Also, we are always happy to help first timers, to show them the ropes. In fact, every time a first time voter comes in, we say "first time voter!" And all the officers clap.


Q:

What do you expect the atmosphere at the ballots will be? Tense? Calm? Eerie?

A:

A mixture of all of those things. One thing is for certain: there is a LOT more pressure on me and the other officers than during the primaries. Unlike the primary elections, there's little margin for error, and there's a lot more that you have to watch our for. During the primaries you would rarely have lines, just a few people here and there with some buildup around midday, and there's little stress on each individual officer; we can even take breaks if we want to. But the general election is going to be completely different. We're expecting lines out the door, several attempts at electioneering/voter intimidation, and maybe even some media. I think "hectic" would be the best word to describe it.


Q:

What kind of area are you in? Since you are expecting such a mixed atmosphere.

A:

I live in Delaware, which is a notably purple state. I've seen gun toting rednecks wearing camo and confederate flag bumper stickers, and I've also seen female millennials with dyed armpit hair and 'Feel The Bern' t-shirts.


Q:

What are your thoughts of holding the election on Tuesday? If you could choose when would you have it?

A:

I'd most definitely have it on a Friday. Think about how I have it as an election officer. I already hate Mondays, and having to go to bed early to arrive at my polling place at around 7 a.m is even worse. Then, while everyone else gets the day off, I have to do my best to keep my eyelids open and perform all of my duties throughout the day. Then i finally get to head home at around 9 p.m, and since I have class the next day I either have to head straight to bed or face nodding off throughout the day. If we had it on a Friday, it'd be a 3-day weekend, I'd get to sleep in as I truly need, and it may lead to a higher turnout.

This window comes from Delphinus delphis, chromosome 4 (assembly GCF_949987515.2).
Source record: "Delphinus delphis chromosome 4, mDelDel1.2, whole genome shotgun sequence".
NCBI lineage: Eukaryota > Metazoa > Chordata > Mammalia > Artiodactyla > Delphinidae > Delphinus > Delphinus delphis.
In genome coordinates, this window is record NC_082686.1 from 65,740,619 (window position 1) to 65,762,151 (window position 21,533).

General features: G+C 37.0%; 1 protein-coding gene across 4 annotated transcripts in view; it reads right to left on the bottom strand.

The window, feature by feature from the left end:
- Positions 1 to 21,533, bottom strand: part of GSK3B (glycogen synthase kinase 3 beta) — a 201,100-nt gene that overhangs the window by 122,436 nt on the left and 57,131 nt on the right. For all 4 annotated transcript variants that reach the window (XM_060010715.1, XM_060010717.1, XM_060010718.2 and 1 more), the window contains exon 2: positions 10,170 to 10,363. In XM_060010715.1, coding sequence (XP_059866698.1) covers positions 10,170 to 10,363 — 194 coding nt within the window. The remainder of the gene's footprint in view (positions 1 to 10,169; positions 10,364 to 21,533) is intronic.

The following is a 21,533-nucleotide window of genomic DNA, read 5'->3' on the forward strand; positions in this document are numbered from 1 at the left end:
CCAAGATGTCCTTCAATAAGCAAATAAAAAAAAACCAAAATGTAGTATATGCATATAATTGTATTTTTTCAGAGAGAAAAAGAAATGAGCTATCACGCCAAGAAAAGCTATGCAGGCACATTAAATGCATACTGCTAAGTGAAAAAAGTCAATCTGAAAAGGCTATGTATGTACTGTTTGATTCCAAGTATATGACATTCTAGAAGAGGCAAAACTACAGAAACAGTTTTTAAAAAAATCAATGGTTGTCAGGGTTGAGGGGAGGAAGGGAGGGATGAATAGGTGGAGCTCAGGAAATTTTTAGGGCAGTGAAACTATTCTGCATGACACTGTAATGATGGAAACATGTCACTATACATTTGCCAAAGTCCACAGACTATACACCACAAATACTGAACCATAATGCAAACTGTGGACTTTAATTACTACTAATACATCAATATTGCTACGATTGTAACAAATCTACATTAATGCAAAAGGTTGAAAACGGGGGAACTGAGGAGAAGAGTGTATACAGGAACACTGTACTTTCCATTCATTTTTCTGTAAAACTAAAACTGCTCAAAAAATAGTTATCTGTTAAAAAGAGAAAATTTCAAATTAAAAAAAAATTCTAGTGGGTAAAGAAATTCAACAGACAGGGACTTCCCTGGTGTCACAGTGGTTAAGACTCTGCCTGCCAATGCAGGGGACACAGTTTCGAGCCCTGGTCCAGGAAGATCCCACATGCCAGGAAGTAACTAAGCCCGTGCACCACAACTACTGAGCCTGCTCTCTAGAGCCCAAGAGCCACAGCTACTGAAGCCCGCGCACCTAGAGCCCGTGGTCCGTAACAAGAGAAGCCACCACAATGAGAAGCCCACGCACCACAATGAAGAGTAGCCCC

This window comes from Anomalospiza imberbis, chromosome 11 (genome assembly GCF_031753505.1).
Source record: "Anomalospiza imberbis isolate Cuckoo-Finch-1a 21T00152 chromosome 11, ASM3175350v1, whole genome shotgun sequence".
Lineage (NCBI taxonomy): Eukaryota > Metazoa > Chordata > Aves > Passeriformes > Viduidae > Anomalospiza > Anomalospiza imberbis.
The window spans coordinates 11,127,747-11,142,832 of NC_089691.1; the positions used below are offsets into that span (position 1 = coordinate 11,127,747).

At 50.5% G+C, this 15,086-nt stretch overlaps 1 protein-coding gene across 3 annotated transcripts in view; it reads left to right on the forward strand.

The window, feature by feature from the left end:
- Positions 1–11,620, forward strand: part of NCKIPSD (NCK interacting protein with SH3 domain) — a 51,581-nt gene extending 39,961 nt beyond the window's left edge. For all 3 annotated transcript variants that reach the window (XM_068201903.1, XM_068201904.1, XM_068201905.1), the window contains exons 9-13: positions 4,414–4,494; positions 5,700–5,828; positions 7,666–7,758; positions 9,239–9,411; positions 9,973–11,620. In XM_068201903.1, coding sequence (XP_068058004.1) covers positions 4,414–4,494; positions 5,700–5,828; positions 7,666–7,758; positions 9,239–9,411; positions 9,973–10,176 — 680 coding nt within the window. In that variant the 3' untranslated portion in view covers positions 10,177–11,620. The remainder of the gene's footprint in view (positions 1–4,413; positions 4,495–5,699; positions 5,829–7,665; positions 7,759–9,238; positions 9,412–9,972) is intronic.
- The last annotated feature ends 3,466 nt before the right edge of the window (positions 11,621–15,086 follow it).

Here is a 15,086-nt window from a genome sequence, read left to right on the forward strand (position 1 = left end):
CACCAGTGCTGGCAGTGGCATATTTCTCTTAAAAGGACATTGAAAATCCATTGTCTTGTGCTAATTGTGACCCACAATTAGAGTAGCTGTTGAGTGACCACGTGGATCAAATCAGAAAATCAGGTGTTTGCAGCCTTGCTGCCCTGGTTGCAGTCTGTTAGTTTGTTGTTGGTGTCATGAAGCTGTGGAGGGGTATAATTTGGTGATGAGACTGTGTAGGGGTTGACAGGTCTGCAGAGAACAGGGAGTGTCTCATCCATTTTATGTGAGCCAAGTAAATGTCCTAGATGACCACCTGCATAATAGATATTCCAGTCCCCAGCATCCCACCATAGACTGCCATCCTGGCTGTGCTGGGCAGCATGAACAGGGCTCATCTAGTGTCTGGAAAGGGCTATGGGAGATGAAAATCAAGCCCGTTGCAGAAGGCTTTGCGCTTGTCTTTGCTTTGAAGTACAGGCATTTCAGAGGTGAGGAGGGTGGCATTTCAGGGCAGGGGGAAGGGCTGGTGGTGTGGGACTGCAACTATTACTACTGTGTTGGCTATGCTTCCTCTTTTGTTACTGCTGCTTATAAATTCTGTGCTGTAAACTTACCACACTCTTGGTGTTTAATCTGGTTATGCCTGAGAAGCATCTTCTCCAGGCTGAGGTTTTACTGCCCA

Q:

"Everyone gets the day off?" Is that a Delaware thing? I don't know a single person who gets the day off to vote, in CA or SC (where I live now and where I'm from).

A:

Wait...that's not a thing in other states? All students K-12 get the day off, and jobs often let you leave and come back.


Q:

What made you decide to be an election officer?

A:

Being a part of a significant part of American history is really appealing to me. The pay is a nice plus, too.


Q:

I always thought it was volunteers. What's the pay if you don't mind me asking?

A:

$50 for the training, $140 for the election day itself. So $190 total.


Q:

Have you ever heard of or witnessed anything along the lines minor or major election fraud from the people you work with or others who do the same job as you?

A:

Not at all, really. All the people I work with are kind, hard-working individuals, most are seniors who want to help out with the democratic process. I personally have never witnessed any misconduct amongst my coworkers.


Q:

One of the biggest issues I have with how elections are run is the plurality vote, or only being able to select 1 candidate. It's what allowed Gore to lose when Nader "stole" his votes. It's how Trump ended up the Republican nominee because his opposition split their vote between several similar candidates.